Thai Amulets

It is hard to establish the exact origins of the creation of Thai amulets,  but  Phramahaboontan Teerankuro  from Wat Phra Chetupon has put forward his theory that they were first created when Buddhism began to flourish in Thailand. He suggests they were first fashioned after the style of Greek amulets and icons of deities which were widely distributed under the Greek King Menander’s rule in India.

Some devout Buddhists believe that the true purpose of creating Amulets and Talisman in Thailand should be for people to wear them and remember the blessings that Lord Buddha brings to them each day. It should also be used as a reminder of what to do and what not to do and whether to sin or not sin. Buddhism is founded on the principle of consciousness and being fully awake and aware of things that are going on around you and in your life and your thoughts and reactions to events. Amulets were originally intended to remind you of that.

 But it has become  popular for monks and white magic practitioners to infuse other blessings into the amulets, such as for good luck, protection, to bring good business to the wearer and many other varied blessings. The monks believe that Karma plays a big part in whether the amulet will work for you or not, as intended. If we do evil then no amulet can protect us from the karma pay out it will bring to us. Amulets are mainly for peace of mind, and you should live a good life to get the most out of them.

Often, buying an amulet is referred to as Chao Pra, which literally means borrowing or renting one. It is less offensive in Buddhism to refer to it as borrowing than to refer to it as buying an amulet. It begs the question if you can actually buy blessings or if they are bestowed on you for other reasons. It is often believed that the older the amulet the more power it holds, but that is not always the case. Your intent in using it may make the difference between it working well or not.

Amulets and Talisman can be made in many different ways. They can be made of powders mixed with herbs or oils and pressed into a pre designed metal plate to make various shapes and sizes of  amulet. These are then baked at high temperature to make them hard. This style of amulet can also be made from clay with things added, or even earth from sacred places.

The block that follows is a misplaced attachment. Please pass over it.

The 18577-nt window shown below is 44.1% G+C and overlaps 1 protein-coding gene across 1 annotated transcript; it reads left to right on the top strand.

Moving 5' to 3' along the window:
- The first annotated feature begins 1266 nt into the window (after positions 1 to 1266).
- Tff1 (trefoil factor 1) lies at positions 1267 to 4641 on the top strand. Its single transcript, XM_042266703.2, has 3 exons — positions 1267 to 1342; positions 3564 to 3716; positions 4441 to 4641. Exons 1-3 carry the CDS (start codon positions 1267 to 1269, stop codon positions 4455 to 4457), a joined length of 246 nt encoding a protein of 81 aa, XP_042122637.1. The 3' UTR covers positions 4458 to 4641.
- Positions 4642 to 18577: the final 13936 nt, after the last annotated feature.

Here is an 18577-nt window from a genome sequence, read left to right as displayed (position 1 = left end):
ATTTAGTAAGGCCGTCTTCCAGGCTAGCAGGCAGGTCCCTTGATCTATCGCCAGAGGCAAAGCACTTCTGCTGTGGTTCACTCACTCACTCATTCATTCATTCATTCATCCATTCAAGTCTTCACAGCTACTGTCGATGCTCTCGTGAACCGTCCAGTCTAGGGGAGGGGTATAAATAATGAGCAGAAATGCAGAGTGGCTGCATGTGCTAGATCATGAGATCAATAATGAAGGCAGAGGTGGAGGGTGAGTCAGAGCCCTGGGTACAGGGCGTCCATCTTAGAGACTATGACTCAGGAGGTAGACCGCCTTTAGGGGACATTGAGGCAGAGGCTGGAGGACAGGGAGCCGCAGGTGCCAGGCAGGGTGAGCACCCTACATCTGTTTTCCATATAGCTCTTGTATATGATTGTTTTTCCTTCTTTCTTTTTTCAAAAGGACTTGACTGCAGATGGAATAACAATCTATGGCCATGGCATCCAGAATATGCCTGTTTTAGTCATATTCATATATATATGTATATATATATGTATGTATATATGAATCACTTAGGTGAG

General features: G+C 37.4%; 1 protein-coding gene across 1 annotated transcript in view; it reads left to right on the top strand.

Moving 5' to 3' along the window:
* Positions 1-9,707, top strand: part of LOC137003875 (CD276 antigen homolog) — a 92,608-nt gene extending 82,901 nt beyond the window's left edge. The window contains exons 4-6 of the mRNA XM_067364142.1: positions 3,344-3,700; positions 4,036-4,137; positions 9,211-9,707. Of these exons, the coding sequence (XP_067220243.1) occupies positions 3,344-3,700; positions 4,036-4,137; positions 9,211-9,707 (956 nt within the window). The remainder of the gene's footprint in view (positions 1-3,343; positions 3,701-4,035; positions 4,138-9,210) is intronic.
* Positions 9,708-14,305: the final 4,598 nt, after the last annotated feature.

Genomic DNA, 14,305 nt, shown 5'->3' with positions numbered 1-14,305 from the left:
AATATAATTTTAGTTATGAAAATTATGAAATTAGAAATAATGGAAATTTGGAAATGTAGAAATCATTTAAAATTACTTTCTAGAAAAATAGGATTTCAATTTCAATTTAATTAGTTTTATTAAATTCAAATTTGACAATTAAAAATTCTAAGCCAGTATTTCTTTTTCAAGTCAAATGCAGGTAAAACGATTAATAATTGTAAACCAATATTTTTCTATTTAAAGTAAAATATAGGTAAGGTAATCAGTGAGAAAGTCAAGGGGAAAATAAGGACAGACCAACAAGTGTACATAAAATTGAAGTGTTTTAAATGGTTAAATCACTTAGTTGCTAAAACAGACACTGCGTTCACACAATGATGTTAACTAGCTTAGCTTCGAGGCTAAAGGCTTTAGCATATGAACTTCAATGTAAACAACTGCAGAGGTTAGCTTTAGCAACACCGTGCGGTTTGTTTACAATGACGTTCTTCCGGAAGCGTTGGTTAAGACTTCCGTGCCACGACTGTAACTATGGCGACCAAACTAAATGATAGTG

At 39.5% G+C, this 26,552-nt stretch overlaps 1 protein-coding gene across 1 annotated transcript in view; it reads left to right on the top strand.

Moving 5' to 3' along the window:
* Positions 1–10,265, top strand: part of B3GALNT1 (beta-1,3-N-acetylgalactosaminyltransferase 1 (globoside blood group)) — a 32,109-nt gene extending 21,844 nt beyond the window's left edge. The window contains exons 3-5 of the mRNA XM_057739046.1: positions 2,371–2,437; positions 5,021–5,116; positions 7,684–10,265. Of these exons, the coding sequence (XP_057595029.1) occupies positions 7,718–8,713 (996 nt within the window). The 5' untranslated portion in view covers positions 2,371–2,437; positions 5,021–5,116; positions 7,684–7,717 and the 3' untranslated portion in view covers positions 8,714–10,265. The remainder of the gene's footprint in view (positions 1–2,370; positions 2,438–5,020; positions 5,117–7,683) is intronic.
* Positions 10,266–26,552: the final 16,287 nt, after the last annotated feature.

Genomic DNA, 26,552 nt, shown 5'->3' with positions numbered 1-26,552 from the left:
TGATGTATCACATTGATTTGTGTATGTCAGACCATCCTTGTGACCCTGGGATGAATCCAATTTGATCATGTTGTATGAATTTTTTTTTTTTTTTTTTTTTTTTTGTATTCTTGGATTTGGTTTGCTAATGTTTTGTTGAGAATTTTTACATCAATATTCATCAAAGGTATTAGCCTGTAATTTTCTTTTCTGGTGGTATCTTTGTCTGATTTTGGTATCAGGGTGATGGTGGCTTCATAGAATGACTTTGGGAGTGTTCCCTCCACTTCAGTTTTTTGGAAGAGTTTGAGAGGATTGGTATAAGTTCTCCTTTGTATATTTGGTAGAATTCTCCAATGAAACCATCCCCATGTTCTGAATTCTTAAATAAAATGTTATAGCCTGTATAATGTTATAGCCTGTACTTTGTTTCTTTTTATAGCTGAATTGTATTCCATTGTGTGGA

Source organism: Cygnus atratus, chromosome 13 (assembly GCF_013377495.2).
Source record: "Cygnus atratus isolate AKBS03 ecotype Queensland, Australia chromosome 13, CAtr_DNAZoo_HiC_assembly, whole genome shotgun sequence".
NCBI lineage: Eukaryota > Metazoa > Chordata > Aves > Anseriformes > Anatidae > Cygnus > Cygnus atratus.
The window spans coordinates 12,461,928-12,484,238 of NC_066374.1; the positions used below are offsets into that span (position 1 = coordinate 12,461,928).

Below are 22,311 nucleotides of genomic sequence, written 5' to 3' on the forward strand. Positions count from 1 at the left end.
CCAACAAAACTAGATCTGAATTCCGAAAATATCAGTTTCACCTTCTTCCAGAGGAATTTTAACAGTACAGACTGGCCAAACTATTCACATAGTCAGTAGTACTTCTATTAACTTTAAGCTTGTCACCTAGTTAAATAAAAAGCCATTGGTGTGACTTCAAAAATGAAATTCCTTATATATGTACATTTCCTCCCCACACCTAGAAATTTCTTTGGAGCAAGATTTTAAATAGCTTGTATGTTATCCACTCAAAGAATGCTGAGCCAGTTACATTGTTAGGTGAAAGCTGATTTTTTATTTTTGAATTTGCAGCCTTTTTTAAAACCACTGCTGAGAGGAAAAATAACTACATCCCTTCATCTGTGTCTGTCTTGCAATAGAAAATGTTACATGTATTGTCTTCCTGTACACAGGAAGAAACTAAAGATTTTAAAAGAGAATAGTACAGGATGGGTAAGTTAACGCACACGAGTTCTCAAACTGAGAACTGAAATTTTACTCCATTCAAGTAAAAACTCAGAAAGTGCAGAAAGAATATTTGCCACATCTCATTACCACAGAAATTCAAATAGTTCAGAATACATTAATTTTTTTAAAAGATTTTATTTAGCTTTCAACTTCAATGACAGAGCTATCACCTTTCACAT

They can be made from metal or a mixture of metal and other ingredients that is smelted down at high temperature then poured into a mould to set. The ingredients of amulets are often kept secret by the monks, depending on the final use of the amulet.

The finished amulet is then blessed and infused with blessings by the monk, or by many monks praying together to bless the amulet with certain powers. Only experienced spell casters are allowed to do this work, although an audience of watchers is sometimes allowed. At the beginning of the ceremony all people involved must be cleansed to show respect and recognition of previous monks associated with that particular amulet and the spirits that are going to be invoked to bring the blessings to it. It is both a sacred and delicate process and is done with great reverence by all involved. Old metal  amulets are often smelted down to use in the creation of new amulets and old powder ones are often ground up to be added to  newly pressed amulets. This is believed to carry some of the old powerful magic forwards into the new batch of amulets.

  Often amulets are inscribed with the maker’s mark of the monk, or temple where they are produced.  Cryptic and sacred signs are often added to the amulets to increase their power and some have gold or precious stones added to the backs of them.

 Many amulets found in the rural areas of Thailand are made from natural materials and may be made of wood, stones, leaves, flowers, oils and even earth and clay. People tend to make use of materials that are readily available in the area where they live. These amulets are no less powerful.